Susan Werner began writing songs about farmers when her parents announced they would be leaving the family operation—160 acres west of Dubuque, Iowa, with a 50/50 corn-soybean split—and moving to town. The singer with a dozen albums to her name wanted to convey the language, characters and personalities she cherishes.
"I wanted to capture as much of it as I could before it disappeared from the immediate experience of my family," Werner says.
What began as a modest Internet campaign to fund the project turned into a full-fledged joint commission by the Lied Center for Performing Arts and the Institute of Agriculture and Natural Resources, both part of the University of Nebraska-Lincoln.
The resulting album, "Hayseed" features 11 titles including "City Kids", which describes how country kids view those from the city; "Egg Money", a humorous story about a resilient wife-turned-murderer; and "While You Wait For The Rain", an elegy for farmers in a drought.
(Click here to find a "Hayseed" tour performance near you.)
"We’ve coined this venture ‘Ag Meets Art’," says Bill Stephan, executive director, Lied Center. "Agriculture is central to life here in Nebraska. In order to fully communicate its importance goes far beyond the limitation of spoken word. Susan’s ability to capture rural life in a song has had a resounding impact on our audiences. Half leave the theatre laughing, half crying. Susan’s songs touch everyone in a truly unique way."
Ronnie Green, Harlan vice chancellor of the agriculture and natural resources institute, agrees.
"Her music speaks to the phenomenal story of production agriculture, and the University of Nebraska’s Institute of Agriculture and Natural Resources is so proud to have had a chance to help Susan, through her musical genius, bring how agriculture indeed makes the world go round clearly to the public eye and ear," Green says. "It is a phenomenal collection of stories in music."
While she is pleased with the album, Werner says her favorite part about the songs is the opportunity to perform them on the road. Farmers generally are modest, humble and frugal, she says, and being on stage gives her a venue to spotlight the humanity, inner lives and feelings that the public often doesn’t acknowledge. Heartbreak, revenge and a variety of other feelings are represented.
"I feel a sense of responsibility about doing it right and making the most of this particular moment with this subject matter," Werner says. She recalls the words of folk legend Pete Seeger, whom she sought out at a concert for advice on doing for agriculture what he had done for the Hudson River. "Songs are better than speeches," he replied.
Making the most of the moment includes engaging in sometimes lively conversations with audience members, many of them conventional farmers, about what sustainable agriculture should look like. For example, Werner—who characterizes herself as a moderate—dialogued chemical usage with a no-till farmer at a recent concert in Council Bluffs, Iowa. The farmer argued herbicides and pesticides are necessary to get the best yield possible.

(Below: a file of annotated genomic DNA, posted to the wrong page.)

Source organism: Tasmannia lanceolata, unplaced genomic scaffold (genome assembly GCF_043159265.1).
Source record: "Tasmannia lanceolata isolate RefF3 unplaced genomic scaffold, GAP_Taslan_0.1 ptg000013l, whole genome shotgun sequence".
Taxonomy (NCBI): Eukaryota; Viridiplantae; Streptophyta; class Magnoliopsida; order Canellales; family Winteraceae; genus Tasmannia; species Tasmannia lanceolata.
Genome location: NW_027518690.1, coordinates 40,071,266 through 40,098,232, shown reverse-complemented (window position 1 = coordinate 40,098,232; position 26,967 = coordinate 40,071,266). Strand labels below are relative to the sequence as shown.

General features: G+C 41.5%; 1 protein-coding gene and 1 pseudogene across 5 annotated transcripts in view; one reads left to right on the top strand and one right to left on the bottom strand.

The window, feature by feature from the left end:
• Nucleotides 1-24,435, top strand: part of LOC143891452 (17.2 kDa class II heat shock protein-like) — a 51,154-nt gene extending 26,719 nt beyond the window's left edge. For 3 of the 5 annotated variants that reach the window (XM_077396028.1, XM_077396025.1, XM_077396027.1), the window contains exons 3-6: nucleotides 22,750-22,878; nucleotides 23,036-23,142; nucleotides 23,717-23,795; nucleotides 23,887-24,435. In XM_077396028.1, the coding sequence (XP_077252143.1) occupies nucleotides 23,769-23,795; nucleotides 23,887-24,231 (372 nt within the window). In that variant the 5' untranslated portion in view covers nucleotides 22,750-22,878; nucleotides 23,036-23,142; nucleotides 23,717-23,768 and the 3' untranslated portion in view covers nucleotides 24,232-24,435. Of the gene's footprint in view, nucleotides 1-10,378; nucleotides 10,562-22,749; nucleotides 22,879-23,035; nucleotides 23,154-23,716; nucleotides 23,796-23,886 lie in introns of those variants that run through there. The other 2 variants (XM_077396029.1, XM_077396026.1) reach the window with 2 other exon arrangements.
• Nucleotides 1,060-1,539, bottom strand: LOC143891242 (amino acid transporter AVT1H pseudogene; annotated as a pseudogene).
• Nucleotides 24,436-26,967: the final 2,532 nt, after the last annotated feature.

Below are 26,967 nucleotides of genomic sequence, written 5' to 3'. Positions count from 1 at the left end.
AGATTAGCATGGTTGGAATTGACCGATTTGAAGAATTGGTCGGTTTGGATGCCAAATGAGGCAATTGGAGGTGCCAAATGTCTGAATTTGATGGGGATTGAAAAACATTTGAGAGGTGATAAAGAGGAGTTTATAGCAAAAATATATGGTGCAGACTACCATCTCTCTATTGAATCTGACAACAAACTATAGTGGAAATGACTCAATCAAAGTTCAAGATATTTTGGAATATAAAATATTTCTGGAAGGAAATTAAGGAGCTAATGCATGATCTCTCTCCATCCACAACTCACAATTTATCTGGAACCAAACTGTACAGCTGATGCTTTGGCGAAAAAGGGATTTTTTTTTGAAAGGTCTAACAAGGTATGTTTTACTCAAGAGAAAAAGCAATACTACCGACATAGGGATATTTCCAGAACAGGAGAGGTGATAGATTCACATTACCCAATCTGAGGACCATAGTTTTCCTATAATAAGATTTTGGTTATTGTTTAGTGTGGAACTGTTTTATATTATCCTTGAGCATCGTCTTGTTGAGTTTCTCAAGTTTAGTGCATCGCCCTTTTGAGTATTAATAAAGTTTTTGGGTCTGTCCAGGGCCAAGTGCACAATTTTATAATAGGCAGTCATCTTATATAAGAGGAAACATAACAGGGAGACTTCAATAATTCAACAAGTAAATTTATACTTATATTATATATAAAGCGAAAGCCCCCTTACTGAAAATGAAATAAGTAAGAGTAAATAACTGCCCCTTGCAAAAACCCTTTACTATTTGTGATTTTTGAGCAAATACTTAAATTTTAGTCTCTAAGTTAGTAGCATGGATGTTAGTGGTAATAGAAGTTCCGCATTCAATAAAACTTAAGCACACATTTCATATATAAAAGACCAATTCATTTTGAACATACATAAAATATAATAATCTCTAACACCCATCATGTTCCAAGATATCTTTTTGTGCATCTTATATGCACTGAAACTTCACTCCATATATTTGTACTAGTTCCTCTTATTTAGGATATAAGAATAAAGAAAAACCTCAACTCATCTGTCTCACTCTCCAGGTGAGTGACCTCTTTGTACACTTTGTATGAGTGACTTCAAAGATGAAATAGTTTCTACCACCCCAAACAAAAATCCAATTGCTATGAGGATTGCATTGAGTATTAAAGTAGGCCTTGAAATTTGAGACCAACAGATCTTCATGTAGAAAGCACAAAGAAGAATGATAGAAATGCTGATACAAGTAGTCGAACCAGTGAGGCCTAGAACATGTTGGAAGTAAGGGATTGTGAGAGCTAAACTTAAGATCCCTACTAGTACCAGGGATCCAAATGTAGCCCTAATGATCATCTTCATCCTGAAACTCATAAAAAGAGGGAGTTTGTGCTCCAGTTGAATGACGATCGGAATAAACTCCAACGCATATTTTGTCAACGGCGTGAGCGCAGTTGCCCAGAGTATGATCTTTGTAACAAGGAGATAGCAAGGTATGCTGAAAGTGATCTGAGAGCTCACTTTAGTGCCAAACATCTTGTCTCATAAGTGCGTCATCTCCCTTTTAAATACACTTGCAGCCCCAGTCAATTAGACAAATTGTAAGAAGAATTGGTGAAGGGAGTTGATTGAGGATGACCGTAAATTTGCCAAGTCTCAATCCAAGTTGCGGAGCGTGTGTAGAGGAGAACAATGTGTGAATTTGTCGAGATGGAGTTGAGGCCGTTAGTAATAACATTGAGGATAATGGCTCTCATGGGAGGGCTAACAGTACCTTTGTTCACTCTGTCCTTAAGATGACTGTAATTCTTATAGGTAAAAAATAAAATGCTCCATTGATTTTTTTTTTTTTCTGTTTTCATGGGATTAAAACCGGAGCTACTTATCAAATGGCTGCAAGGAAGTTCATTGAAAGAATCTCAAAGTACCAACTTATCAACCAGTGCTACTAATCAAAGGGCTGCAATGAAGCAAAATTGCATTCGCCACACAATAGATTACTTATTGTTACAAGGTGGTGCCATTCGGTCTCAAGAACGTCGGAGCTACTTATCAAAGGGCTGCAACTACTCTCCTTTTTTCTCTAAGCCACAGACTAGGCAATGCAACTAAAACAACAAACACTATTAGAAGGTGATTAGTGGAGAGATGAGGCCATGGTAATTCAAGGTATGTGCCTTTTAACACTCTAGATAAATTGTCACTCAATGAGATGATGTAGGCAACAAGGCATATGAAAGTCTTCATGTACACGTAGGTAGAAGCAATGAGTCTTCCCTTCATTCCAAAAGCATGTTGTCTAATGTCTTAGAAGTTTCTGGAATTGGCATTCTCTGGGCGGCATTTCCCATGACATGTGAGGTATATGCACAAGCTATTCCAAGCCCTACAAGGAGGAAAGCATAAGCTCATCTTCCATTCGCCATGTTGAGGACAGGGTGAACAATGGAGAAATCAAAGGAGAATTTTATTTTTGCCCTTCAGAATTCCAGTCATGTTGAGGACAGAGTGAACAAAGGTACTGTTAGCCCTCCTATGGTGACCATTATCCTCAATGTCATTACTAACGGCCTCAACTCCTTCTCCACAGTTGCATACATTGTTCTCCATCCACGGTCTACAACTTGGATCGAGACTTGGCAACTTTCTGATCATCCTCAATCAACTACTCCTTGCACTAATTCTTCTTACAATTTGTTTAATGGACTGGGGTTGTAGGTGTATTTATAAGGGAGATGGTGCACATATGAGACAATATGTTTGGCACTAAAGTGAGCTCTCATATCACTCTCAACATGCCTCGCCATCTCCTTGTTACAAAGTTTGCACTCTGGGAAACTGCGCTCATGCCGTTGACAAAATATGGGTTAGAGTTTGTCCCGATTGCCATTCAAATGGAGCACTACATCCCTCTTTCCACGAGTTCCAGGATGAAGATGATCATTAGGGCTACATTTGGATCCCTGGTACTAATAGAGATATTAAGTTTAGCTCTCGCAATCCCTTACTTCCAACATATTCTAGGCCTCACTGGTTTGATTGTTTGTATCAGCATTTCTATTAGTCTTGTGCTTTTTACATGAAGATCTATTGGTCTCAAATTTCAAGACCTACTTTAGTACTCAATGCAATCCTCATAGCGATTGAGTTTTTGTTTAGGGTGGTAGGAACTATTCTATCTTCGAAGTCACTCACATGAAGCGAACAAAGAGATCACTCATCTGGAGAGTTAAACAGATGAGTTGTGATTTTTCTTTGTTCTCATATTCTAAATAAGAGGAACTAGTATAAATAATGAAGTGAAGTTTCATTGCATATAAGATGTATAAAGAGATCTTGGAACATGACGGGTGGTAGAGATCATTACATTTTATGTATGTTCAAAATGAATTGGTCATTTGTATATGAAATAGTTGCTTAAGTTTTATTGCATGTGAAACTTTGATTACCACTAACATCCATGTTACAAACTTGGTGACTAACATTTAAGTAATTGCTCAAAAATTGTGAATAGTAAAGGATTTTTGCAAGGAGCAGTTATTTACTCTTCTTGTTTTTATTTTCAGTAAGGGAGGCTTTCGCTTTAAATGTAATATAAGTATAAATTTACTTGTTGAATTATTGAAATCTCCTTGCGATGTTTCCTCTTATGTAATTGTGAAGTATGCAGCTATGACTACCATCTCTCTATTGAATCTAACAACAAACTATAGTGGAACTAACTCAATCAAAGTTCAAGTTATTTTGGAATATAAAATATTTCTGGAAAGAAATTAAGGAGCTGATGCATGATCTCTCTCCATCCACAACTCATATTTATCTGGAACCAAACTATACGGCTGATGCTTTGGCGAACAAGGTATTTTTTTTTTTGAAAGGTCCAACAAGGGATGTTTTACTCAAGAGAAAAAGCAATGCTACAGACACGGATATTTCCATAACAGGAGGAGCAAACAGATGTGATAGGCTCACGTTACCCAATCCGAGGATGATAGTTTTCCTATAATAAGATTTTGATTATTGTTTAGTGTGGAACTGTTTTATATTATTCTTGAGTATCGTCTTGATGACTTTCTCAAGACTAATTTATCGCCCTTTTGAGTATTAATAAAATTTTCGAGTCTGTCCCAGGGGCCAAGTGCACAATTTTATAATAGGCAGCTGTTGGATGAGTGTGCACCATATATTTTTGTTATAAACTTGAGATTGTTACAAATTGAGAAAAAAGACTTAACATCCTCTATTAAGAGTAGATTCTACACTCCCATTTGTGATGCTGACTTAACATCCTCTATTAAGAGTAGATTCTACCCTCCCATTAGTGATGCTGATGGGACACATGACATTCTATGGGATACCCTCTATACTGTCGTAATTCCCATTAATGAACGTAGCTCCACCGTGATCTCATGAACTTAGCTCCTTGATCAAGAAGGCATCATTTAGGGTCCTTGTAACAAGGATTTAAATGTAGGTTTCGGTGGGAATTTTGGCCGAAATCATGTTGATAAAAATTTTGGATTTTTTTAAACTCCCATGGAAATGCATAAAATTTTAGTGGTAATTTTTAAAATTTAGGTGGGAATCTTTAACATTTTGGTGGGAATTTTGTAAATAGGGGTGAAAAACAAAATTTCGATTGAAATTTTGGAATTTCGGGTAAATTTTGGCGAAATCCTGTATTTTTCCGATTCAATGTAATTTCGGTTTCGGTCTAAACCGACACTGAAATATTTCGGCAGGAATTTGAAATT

Werner had a somewhat different viewpoint.
"While I am a cheerleader for successful farming for all times, I do have a soft spot for sustainable and organic farming because I have such affection for the land, and I want the land to do well," she says. For her, that means preserving the topsoil as a resource, limiting inputs, and developing new crops and management practices.
Whatever a person’s perspective, Werner says, the fact is "we’re all sitting side by side, drinking the same coffee out of the same Styrofoam cup." She feels conversation is vital to finding the best land-management practices that will further agriculture for the next 100 years and beyond.
Werner sees renewed interest in agriculture among the American public, and that inspires her. Traditionally, a farmer’s work day has been hemmed in by the rising and setting of the sun, and she thinks many people now seek a similar sense of a beginning and end to their work day. What’s more, people long to connect to an industry where professionals perform physical labor with tangible results, in the face of great uncertainty.
"With farming, there is so much that is out of your control, especially with the weather," Werner says. "There’s a humility that farmers possess because they know so much is out of their hands."
Over the next several months, Werner will perform throughout the Midwest, including in Iowa, Minnesota, Ohio and Indiana. Along the way, she visits local farmers markets, buys the most interesting produce she finds and gives it out free to audience members, as she did recently in Birmingham Alabama, tossing out Chinese yard long string beans to the audience, which grabbed them up like Mardi Gras beads.
She encourages farmers to attend a show, stand up and "go crazy," even if it means shouting opposing views her way. She loves every minute of it.
"It’s been very satisfying," Werner says.